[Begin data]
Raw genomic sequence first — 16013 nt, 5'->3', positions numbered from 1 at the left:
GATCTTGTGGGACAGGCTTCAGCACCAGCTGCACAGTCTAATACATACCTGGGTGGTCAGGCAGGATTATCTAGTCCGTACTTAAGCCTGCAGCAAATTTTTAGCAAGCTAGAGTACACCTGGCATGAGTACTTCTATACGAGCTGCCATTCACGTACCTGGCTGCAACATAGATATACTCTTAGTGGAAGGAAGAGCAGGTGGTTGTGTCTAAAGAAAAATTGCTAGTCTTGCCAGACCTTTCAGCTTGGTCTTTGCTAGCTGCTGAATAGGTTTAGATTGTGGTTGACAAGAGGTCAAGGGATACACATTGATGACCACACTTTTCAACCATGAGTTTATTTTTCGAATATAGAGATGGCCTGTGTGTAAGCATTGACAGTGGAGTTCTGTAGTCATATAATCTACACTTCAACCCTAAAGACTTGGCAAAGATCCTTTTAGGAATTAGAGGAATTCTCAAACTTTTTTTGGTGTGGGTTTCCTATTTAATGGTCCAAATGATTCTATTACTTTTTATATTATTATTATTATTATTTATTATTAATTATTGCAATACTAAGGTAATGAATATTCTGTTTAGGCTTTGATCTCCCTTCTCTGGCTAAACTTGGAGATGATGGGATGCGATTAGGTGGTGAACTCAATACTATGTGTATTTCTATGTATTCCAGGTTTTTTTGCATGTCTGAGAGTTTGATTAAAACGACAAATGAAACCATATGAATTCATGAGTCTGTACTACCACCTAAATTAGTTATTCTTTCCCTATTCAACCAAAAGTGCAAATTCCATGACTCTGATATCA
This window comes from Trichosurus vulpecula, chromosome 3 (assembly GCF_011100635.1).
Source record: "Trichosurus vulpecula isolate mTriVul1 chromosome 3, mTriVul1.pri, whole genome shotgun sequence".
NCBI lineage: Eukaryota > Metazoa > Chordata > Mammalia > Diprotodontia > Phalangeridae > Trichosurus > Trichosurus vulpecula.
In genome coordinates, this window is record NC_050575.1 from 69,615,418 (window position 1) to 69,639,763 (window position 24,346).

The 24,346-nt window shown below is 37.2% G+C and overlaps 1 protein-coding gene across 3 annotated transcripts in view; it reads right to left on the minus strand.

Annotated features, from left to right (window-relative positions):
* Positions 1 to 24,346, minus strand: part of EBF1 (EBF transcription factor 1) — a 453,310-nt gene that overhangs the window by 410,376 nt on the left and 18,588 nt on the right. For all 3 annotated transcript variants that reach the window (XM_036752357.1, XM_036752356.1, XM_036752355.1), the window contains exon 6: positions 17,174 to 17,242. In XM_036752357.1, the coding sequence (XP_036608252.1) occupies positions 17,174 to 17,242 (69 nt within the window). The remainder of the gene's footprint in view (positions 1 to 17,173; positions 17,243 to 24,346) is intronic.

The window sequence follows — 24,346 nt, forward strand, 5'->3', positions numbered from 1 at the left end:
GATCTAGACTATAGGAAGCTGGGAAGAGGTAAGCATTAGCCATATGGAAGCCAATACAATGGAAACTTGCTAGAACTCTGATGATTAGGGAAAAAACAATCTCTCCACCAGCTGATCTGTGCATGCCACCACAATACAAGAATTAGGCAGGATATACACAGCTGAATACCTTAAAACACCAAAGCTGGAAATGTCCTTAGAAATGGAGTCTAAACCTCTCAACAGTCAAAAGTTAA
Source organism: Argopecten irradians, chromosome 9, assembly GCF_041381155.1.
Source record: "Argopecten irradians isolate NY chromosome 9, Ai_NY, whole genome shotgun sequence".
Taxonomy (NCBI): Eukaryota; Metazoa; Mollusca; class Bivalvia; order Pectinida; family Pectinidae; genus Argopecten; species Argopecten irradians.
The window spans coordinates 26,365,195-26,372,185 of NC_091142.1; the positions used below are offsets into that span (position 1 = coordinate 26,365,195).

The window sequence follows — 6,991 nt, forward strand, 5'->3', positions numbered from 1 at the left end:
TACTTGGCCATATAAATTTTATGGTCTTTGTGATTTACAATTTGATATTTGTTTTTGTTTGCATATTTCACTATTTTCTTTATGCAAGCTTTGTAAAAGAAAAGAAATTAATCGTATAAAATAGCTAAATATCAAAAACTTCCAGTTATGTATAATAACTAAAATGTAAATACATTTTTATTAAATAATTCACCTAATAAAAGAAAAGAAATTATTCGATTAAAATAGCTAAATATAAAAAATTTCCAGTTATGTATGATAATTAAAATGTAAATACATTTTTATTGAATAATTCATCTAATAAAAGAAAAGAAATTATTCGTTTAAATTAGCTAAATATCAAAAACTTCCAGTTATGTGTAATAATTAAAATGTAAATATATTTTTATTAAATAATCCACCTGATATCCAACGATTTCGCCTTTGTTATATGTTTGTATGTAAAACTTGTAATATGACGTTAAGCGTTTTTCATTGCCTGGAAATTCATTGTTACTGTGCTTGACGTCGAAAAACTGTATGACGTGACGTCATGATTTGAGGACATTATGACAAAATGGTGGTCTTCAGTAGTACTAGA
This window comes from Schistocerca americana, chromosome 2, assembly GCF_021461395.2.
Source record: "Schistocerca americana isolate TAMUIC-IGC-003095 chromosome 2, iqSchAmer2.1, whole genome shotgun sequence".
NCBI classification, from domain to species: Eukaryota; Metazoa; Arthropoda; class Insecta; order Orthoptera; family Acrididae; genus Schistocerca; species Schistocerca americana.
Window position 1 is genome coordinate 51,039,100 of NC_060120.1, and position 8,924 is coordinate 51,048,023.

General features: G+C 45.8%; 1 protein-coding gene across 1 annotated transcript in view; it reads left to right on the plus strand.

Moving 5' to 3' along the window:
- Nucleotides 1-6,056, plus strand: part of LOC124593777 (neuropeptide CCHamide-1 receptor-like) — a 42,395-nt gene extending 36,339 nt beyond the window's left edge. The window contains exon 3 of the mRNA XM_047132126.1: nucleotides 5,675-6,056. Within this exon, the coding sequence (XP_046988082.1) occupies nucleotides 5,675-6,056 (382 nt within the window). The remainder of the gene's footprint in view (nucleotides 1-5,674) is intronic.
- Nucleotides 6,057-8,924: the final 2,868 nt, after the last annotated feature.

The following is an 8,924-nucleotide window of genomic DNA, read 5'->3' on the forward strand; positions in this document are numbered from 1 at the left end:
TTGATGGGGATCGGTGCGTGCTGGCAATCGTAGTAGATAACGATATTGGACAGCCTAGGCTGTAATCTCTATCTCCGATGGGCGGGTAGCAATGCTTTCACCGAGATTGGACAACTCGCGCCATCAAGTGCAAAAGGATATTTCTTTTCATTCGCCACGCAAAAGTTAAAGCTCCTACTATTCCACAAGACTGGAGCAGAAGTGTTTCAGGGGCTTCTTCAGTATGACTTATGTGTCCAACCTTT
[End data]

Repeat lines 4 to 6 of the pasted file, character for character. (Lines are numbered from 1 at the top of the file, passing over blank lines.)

Source record: "Trichosurus vulpecula isolate mTriVul1 chromosome 3, mTriVul1.pri, whole genome shotgun sequence".
NCBI lineage: Eukaryota > Metazoa > Chordata > Mammalia > Diprotodontia > Phalangeridae > Trichosurus > Trichosurus vulpecula.
In genome coordinates, this window is record NC_050575.1 from 69,615,418 (window position 1) to 69,639,763 (window position 24,346).